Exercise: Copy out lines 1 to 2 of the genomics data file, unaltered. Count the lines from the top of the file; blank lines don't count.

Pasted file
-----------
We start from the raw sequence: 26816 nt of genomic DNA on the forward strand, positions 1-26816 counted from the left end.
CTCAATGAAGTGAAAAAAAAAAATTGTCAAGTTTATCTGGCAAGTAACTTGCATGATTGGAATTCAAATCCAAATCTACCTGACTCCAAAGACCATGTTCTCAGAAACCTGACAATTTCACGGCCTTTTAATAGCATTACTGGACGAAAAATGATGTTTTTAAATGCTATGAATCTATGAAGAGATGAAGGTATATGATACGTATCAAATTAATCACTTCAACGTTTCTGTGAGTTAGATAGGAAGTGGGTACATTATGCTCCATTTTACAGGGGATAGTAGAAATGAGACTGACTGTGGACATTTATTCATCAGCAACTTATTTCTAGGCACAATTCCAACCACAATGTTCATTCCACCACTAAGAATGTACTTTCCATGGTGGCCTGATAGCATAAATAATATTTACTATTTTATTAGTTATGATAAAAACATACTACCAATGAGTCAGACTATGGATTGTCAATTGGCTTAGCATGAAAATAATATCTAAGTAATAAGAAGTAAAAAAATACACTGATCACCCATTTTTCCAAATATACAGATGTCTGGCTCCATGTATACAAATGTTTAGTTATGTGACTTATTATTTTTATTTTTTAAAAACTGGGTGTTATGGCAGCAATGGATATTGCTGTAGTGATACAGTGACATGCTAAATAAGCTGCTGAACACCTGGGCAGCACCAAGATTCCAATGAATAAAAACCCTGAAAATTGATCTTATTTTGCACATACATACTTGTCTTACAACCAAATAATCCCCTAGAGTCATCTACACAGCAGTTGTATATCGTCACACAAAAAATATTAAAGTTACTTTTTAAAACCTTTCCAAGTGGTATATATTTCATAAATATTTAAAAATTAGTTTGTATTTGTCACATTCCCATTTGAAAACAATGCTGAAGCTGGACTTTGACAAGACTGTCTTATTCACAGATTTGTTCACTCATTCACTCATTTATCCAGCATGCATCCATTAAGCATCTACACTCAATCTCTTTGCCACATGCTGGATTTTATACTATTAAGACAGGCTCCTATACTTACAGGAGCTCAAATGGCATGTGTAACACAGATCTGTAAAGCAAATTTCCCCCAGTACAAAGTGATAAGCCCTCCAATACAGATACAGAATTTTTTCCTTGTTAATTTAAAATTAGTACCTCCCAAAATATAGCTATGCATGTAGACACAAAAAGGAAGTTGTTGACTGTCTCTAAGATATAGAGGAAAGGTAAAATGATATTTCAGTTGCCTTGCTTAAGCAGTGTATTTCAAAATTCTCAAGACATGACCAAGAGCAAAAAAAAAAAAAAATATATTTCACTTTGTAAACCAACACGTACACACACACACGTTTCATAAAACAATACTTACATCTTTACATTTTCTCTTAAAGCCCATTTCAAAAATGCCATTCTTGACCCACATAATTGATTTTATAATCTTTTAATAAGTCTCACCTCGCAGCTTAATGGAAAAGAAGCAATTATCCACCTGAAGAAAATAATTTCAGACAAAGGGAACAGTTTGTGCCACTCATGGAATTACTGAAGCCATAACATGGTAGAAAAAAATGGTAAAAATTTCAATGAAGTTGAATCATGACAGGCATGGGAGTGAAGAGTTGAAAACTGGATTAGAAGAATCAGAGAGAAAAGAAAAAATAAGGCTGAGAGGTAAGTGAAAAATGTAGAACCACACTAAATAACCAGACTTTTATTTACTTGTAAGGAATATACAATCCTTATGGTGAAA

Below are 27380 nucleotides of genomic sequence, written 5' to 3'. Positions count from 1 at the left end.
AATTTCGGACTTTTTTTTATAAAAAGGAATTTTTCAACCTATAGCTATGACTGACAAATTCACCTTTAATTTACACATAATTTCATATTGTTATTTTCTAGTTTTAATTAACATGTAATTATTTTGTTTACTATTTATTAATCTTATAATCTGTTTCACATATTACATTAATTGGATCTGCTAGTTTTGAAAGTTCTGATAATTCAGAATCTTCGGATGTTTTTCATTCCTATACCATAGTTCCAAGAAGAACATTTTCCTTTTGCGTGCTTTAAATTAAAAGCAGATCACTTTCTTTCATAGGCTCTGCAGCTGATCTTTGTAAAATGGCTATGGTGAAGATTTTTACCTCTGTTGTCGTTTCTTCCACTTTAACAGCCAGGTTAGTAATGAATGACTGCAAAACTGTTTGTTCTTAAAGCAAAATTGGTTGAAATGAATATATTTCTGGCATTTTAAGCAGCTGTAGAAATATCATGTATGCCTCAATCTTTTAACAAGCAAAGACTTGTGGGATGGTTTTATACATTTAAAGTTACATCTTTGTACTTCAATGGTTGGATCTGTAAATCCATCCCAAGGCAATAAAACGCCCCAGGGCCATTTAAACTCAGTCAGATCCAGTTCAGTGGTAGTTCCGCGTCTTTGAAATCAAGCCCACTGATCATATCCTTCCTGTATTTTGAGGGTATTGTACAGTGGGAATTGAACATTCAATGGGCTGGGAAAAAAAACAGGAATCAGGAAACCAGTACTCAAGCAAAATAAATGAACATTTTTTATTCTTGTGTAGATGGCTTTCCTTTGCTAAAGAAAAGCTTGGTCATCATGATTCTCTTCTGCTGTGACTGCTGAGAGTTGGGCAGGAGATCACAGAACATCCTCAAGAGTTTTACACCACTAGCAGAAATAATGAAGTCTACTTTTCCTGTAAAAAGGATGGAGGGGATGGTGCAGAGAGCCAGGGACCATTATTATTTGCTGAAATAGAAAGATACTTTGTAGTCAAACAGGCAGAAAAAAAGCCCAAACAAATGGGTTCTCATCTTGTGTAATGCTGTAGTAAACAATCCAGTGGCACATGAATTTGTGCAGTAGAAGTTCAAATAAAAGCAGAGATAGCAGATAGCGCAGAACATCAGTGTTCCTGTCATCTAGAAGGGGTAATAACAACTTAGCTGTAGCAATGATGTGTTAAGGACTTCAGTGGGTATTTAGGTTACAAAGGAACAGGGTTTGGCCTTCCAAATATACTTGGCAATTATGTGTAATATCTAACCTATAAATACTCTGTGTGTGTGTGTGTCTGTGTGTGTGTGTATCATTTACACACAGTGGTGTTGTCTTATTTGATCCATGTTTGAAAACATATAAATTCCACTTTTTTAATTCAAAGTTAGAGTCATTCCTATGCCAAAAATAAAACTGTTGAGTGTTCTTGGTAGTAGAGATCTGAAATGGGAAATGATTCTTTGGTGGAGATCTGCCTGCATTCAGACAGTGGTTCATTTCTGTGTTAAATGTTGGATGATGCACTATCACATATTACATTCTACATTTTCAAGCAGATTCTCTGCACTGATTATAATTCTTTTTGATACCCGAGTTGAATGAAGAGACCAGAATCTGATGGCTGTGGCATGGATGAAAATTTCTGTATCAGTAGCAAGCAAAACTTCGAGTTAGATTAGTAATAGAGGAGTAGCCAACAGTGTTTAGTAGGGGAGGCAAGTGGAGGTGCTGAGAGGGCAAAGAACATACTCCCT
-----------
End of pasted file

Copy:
We start from the raw sequence: 26816 nt of genomic DNA on the forward strand, positions 1-26816 counted from the left end.
CTCAATGAAGTGAAAAAAAAAAATTGTCAAGTTTATCTGGCAAGTAACTTGCATGATTGGAATTCAAATCCAAATCTACCTGACTCCAAAGACCATGTTCTCAGAAACCTGACAATTTCACGGCCTTTTAATAGCATTACTGGACGAAAAATGATGTTTTTAAATGCTATGAATCTATGAAGAGATGAAGGTATATGATACGTATCAAATTAATCACTTCAACGTTTCTGTGAGTTAGATAGGAAGTGGGTACATTATGCTCCATTTTACAGGGGATAGTAGAAATGAGACTGACTGTGGACATTTATTCATCAGCAACTTATTTCTAGGCACAATTCCAACCACAATGTTCATTCCACCACTAAGAATGTACTTTCCATGGTGGCCTGATAGCATAAATAATATTTACTATTTTATTAGTTATGATAAAAACATACTACCAATGAGTCAGACTATGGATTGTCAATTGGCTTAGCATGAAAATAATATCTAAGTAATAAGAAGTAAAAAAATACACTGATCACCCATTTTTCCAAATATACAGATGTCTGGCTCCATGTATACAAATGTTTAGTTATGTGACTTATTATTTTTATTTTTTAAAAACTGGGTGTTATGGCAGCAATGGATATTGCTGTAGTGATACAGTGACATGCTAAATAAGCTGCTGAACACCTGGGCAGCACCAAGATTCCAATGAATAAAAACCCTGAAAATTGATCTTATTTTGCACATACATACTTGTCTTACAACCAAATAATCCCCTAGAGTCATCTACACAGCAGTTGTATATCGTCACACAAAAAATATTAAAGTTACTTTTTAAAACCTTTCCAAGTGGTATATATTTCATAAATATTTAAAAATTAGTTTGTATTTGTCACATTCCCATTTGAAAACAATGCTGAAGCTGGACTTTGACAAGACTGTCTTATTCACAGATTTGTTCACTCATTCACTCATTTATCCAGCATGCATCCATTAAGCATCTACACTCAATCTCTTTGCCACATGCTGGATTTTATACTATTAAGACAGGCTCCTATACTTACAGGAGCTCAAATGGCATGTGTAACACAGATCTGTAAAGCAAATTTCCCCCAGTACAAAGTGATAAGCCCTCCAATACAGATACAGAATTTTTTCCTTGTTAATTTAAAATTAGTACCTCCCAAAATATAGCTATGCATGTAGACACAAAAAGGAAGTTGTTGACTGTCTCTAAGATATAGAGGAAAGGTAAAATGATATTTCAGTTGCCTTGCTTAAGCAGTGTATTTCAAAATTCTCAAGACATGACCAAGAGCAAAAAAAAAAAAAAATATATTTCACTTTGTAAACCAACACGTACACACACACACGTTTCATAAAACAATACTTACATCTTTACATTTTCTCTTAAAGCCCATTTCAAAAATGCCATTCTTGACCCACATAATTGATTTTATAATCTTTTAATAAGTCTCACCTCGCAGCTTAATGGAAAAGAAGCAATTATCCACCTGAAGAAAATAATTTCAGACAAAGGGAACAGTTTGTGCCACTCATGGAATTACTGAAGCCATAACATGGTAGAAAAAAATGGTAAAAATTTCAATGAAGTTGAATCATGACAGGCATGGGAGTGAAGAGTTGAAAACTGGATTAGAAGAATCAGAGAGAAAAGAAAAAATAAGGCTGAGAGGTAAGTGAAAAATGTAGAACCACACTAAATAACCAGACTTTTATTTACTTGTAAGGAATATACAATCCTTATGGTGAAA